The other provisions addressing the SFB’s acquisition of land for school sites establish:
- The SFB shall distribute monies so that land for new schools may be purchased at a price that is less than or equal to fair market value and in advance of the construction of the new school. A.R.S. § 15-2041(F).
- A school district shall request from the SFB monies for the acquisition of land if the school district’s capital plan indicates a need for land within the next ten years. A.R.S. § 15-2041(C).
- Monies provided for land shall be in addition to any monies provided for new school construction. A.R.S. § 15-2041(C).
- The SFB may distribute monies for land to be leased for new schools if the duration of the lease exceeds the life expectancy of the school facility by at least fifty percent. A.R.S. § 15-2041(F).
- The proceeds of any sale of land purchased or partially purchased with monies from the SFB shall be returned to the state fund from which it was appropriated and to any other participating entity on a proportional basis. A.R.S. § 15-2041(F).
These statutory provisions do not require a school district to accept a donation of land for a new school site. Accordingly, there is no requirement that a school district accept a donation of land for a school site in lieu of a donation of money.(1)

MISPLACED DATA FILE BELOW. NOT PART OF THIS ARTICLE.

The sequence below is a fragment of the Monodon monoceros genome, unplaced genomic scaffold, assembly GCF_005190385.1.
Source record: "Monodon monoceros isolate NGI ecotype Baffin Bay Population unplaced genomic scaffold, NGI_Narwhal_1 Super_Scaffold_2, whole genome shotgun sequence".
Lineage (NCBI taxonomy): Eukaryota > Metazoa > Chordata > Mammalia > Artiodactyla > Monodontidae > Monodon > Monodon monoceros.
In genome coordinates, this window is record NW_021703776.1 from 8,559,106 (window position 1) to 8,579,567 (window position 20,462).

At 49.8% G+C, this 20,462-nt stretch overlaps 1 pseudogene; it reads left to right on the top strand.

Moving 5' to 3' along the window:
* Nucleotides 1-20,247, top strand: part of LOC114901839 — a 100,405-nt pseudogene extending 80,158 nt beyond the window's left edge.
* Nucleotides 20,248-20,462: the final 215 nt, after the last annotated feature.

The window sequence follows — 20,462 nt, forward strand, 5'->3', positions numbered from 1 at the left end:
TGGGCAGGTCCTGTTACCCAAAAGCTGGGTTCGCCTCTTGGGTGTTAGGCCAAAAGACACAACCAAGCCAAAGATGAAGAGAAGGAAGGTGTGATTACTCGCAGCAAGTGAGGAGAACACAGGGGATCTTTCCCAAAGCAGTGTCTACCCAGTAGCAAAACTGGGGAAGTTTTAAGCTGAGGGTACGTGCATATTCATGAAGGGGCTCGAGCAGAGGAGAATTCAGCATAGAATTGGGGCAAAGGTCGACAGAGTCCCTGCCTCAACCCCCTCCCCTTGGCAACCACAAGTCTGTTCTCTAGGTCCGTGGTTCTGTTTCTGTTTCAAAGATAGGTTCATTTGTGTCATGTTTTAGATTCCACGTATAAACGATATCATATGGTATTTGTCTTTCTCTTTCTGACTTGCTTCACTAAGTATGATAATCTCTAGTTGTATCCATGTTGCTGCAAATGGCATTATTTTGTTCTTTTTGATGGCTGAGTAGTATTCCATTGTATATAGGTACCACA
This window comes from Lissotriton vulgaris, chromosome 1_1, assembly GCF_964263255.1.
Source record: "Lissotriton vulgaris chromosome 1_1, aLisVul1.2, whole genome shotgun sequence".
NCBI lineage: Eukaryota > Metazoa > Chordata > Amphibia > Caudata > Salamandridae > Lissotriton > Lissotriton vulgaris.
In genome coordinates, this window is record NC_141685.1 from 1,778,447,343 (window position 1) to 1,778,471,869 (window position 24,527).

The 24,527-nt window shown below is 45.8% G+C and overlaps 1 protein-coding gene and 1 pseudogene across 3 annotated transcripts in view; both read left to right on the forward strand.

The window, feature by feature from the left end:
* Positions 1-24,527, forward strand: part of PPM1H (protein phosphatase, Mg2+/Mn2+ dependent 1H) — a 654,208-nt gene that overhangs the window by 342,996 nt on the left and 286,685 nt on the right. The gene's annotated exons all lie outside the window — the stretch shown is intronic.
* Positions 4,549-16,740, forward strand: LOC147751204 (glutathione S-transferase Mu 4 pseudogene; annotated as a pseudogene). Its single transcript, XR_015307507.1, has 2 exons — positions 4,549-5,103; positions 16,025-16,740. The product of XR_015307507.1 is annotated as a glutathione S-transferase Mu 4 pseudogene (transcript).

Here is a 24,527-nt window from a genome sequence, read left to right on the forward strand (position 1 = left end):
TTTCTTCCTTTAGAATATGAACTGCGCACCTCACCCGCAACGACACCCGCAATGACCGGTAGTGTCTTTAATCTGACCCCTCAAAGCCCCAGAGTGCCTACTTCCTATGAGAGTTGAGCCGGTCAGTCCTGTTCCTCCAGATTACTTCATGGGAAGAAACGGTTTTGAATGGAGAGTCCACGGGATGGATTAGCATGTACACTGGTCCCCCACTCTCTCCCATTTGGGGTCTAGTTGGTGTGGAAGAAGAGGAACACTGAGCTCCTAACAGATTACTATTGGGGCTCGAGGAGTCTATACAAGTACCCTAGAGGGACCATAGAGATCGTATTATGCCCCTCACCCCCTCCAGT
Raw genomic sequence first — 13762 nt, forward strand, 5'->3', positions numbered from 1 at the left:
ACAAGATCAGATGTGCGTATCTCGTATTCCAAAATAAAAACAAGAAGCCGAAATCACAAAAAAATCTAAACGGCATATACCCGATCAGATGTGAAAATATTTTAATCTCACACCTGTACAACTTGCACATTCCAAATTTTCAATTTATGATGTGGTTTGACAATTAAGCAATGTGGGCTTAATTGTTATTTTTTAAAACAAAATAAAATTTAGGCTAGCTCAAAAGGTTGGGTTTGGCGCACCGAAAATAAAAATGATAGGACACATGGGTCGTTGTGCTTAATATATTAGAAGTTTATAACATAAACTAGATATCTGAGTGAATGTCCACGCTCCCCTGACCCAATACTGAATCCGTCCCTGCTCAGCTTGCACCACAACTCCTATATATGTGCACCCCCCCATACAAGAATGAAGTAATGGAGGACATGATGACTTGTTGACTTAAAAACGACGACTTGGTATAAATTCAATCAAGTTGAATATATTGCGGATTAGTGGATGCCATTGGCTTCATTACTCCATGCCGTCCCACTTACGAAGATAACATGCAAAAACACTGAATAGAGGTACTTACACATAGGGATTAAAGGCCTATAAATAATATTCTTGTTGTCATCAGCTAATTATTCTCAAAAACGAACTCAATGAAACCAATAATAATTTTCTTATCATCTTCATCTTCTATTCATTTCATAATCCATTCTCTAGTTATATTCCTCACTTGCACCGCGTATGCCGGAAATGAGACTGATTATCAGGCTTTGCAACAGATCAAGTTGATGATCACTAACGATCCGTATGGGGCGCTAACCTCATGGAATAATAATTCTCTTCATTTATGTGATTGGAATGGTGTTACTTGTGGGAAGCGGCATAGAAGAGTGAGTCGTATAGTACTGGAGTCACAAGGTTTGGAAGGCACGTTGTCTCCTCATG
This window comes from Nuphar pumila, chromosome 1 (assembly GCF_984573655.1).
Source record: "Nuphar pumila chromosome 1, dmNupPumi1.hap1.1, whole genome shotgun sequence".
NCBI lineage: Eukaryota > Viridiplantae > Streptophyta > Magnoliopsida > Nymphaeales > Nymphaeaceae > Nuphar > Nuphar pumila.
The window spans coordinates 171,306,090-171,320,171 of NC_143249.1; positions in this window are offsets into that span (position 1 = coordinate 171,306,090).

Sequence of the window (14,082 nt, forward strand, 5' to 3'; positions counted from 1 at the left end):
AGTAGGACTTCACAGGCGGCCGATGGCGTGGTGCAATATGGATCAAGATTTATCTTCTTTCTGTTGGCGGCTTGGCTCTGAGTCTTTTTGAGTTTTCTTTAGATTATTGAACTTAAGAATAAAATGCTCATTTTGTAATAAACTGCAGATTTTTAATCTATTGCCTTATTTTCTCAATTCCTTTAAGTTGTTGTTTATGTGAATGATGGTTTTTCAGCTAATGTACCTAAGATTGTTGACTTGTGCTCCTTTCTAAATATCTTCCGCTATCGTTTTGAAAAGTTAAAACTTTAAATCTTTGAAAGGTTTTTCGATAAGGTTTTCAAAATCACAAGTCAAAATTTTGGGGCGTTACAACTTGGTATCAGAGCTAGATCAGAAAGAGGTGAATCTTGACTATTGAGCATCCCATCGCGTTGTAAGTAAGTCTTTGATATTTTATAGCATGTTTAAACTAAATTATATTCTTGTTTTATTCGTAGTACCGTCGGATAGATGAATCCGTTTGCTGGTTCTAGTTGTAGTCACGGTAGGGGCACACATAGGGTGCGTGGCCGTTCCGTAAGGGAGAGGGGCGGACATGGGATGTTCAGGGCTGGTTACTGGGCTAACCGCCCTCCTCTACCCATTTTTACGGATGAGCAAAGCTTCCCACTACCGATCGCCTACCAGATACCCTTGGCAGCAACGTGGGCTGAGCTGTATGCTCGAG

B. The School District Must Make Decisions Regarding Donations in a Manner Consistent with Its Fiduciary Obligations.
In general, all public officials must make decisions based on the public interest. Ariz. Att’y Gen. Op. I84-159. School district governing boards must exercise their power in a manner that serves the purpose for which they exist, which is to educate the youth of the district. Prescott Community Hosp. Comm’n v. Prescott Sch. Dist. No. 1 of Yavapai County, 57 Ariz. 492, 494, 115 P.2d 160, 161 (1941).
The school district must be guided by the best interests of the public in its decisions. This Office cannot opine as to what decision a board should make in the abstract, because each decision turns on its unique facts. See Ariz. Att’y Gen. Op. I98-006 at 2 n.2. The governing board must make this decision in a manner consistent with its public trust obligations based on the specific facts of the transaction.
A school district is not statutorily required to accept donations of land in lieu of donations of money. A school district governing board facing such a choice must make its decision consistent with its public responsibilities and based on the specific facts of the transaction.
- The practical effect of a school district foregoing a donation of land and accepting cash instead is that the State taxpayers end up paying for the purchase of the land for the school district, and these costs to the State could have been avoided if the developer had donated the site to the district. If a different outcome is desired, a legislative change is necessary.